For starters, the legal pushback against conversion therapy bans often involves claims that such bans violate First Amendment rights by restricting speech and religious liberties. This is particularly true when considering bans that also apply to religious leaders, a distinction that can make those bans more likely to draw a legal challenge and harder to defend when they do.
Bruce Ledewitz, a professor with Duquesne University’s School of Law, said he believes Pittsburgh officials likely see their ban as a regulation on businesses, not religious institutions.
But even that distinction is potentially problematic.
“My theory about this is that the city’s theory is probably that they’re regulating a business, but of course cities in Pennsylvania are not permitted to regulate businesses,” Ledewitz said, adding that he has no direct knowledge of council’s thought process on this particular piece of legislation.
He added: “The city maybe would have been better off banning the therapy in general, because then you’re regulating a behavior and not a business. But a blanket ban like that would also raise First Amendment issues. They may be between a rock and a hard place.”
Leslie Stephens with Pittsburgh’s Department of Law said she knew of no legal challenge to Pittsburgh’s conversion therapy ban.
But there have been elsewhere.
In Illinois last year, a group of pastors sued the state over its conversion therapy ban in hopes of excluding clergy from the restriction. Their suit was later tossed by a federal judge, but not without an order first declaring pastors exempt from the law. Nearly identical challenges have been made in New Jersey, Tampa and California, just to name a few.
More recently, the U.S. Supreme Court in May rejected a challenge to conversion therapy bans, finding such bans did not amount to a violation of religious rights.
But opponents remain undaunted and cities often careful with how they proceed.
That’s not to say those cities aren’t trying. In fact, conversion therapy bans continue to proliferate in states and municipalities across the U.S.
And for survivors like Hortert, that’s the good news.
“I think bans like Pittsburgh’s, whether at the local or state level, I think they’re really important to have because they provide protections for children and adults, but more for children, to not experience some of the negative effects from this, for lack of a better word, therapy.”
He added of his own experience: “You go in thinking God is love and you leave thinking ‘What was that?’ I doubted my faith and the existence of a higher being. […] It was very subtle at first, talking about sexual morality and then it went into ‘This is what the bible says,’ ‘You need to pray harder’ and do all of these things to change something I cannot change and to control something I cannot control. […] It wasn’t labeled reparative therapy or conversion therapy, but as an adult you realize what it was. At the time I just thought ‘This is what needed to happen.’”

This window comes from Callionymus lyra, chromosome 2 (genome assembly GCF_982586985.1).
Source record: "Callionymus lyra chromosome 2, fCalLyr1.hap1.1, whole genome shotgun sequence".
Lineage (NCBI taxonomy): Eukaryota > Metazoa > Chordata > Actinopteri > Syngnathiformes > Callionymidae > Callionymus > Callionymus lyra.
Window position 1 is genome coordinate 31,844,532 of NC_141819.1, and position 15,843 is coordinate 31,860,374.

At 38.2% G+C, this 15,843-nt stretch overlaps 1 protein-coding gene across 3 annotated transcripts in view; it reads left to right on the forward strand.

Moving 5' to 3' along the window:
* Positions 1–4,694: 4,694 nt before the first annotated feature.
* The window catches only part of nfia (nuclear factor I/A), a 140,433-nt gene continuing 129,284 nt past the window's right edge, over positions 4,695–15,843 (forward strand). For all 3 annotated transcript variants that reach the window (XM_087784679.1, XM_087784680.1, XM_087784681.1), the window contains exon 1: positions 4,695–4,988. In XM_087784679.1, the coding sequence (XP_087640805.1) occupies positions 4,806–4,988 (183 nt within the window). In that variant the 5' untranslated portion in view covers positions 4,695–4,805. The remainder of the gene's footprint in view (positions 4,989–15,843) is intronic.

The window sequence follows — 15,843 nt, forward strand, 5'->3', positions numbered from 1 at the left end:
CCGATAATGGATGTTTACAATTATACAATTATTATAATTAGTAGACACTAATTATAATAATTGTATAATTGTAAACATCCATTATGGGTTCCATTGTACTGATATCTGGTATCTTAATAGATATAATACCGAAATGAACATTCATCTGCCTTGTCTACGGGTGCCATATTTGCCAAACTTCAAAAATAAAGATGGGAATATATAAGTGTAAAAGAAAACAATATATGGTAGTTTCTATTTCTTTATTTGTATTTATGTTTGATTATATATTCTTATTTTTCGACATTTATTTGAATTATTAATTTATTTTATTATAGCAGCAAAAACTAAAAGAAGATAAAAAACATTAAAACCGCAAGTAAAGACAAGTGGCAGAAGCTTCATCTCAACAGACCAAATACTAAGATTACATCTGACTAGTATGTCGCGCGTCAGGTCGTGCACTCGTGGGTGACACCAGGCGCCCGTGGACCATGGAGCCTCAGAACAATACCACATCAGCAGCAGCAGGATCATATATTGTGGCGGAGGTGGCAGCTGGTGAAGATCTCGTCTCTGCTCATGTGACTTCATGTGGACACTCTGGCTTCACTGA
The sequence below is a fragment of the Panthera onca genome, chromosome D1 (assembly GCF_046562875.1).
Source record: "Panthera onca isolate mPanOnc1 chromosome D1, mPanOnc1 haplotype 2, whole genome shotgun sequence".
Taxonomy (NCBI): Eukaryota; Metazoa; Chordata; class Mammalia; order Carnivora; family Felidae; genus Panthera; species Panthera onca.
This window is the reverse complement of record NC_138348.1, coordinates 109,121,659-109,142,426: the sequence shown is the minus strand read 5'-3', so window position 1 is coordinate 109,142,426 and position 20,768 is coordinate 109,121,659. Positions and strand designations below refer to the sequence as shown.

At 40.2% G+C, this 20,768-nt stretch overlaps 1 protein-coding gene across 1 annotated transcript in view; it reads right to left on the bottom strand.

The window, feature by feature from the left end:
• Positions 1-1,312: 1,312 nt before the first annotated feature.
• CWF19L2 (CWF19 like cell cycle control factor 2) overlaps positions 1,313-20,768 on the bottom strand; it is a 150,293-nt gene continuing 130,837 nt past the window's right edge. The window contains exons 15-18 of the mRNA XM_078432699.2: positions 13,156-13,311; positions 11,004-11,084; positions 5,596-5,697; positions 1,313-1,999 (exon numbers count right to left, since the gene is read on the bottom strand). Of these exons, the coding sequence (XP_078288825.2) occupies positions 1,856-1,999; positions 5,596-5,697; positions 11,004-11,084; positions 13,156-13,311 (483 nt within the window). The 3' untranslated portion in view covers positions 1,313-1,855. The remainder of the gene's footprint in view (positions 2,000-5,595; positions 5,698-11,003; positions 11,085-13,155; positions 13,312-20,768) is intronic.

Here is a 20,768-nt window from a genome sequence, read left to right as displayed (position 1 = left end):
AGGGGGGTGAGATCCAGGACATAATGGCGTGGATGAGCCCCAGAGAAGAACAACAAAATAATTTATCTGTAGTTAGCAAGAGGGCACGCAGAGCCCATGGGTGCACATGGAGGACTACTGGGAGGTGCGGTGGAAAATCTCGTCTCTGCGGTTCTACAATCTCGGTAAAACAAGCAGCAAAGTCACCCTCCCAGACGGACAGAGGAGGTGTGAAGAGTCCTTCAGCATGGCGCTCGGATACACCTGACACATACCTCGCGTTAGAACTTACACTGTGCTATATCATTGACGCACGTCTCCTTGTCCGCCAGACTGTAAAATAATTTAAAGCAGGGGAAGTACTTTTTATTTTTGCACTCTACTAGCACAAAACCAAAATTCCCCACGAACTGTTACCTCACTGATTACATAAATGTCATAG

The rural-urban divide
Hortert now lives in Moon Township. He’s also president of the Pittsburgh chapter of PFLAG, an LGBTQ support and advocacy group here.
In the 15 years since he was referred for conversion therapy by his father, the two have almost never spoken on the subject. Hortert officially came out to his father years later. He said he was terrified and that the results were predictably disastrous. His mother was more supportive.
“I was really angry for a while about [the conversion therapy experience], but I felt I had to channel that anger into something for the greater good.”
Hortert said he helped cofound the Butler LGBTQ Interfaith Network, which he calls a “collection of pastors and laypersons who help LGBTQ youth and individuals in their spiritual journeys.”
Brian Graff, a member of the network and a commissioned pastor at the Covenant Presbyterian Church in Butler, said he met Hortert in 2009.
“It was probably within a year that I started hearing about his struggles [with conversion therapy],” Graff told The Incline.
He added of kids in a similar position: “We occasionally get a person out of the blue that seeks our group out and says ‘Well, this is how I’m feeling about myself and everything I’ve been taught is against that,’ and we work with them to say, ‘You’re being taught the wrong things. You’re all God’s children.’” Graff is himself a gay man and belongs to the Presbyterian Church USA, the more socially liberal half of an ideological split that continues within Presbyterianism today.
As for conversion therapy, it should be noted that not all denominations are of the same mind anymore, even internally.
After his own conversion therapy experience, Hortert said he left the church altogether. He later returned, albeit with a new denomination. (He was a Presbyterian and is now a Methodist.)
And while he praises Pittsburgh’s efforts to deter the practice, he remains concerned about a very real divide that exists between the services and protections afforded LGBTQ youth in cities like this one and those afforded LGBTQ youth in the rural areas surrounding those cities.
“These rural county LGBTQ people are really kind of alone out there,” he said.
Advocates say this gap could be bridged to some extent by new statewide initiatives and legislative achievements, including the adoption of a statewide conversion therapy ban that has so far remained elusive in Pennsylvania.
But for all those doubting the likelihood of that happening anytime soon with the state’s government so thoroughly dominated by conservatives, Hortert is more optimistic.
“We were the first city to do this,” he said of Pittsburgh. “Little western Pennsylvania, which most people don’t necessarily think of as a place doing groundbreaking work for LGBTQ people. But we’re really ahead of the game here. I am very hopeful that more conversion therapy bans will be adopted. We are seeing other cities and states discussing these types of laws. My hope is that we enact a national law someday.”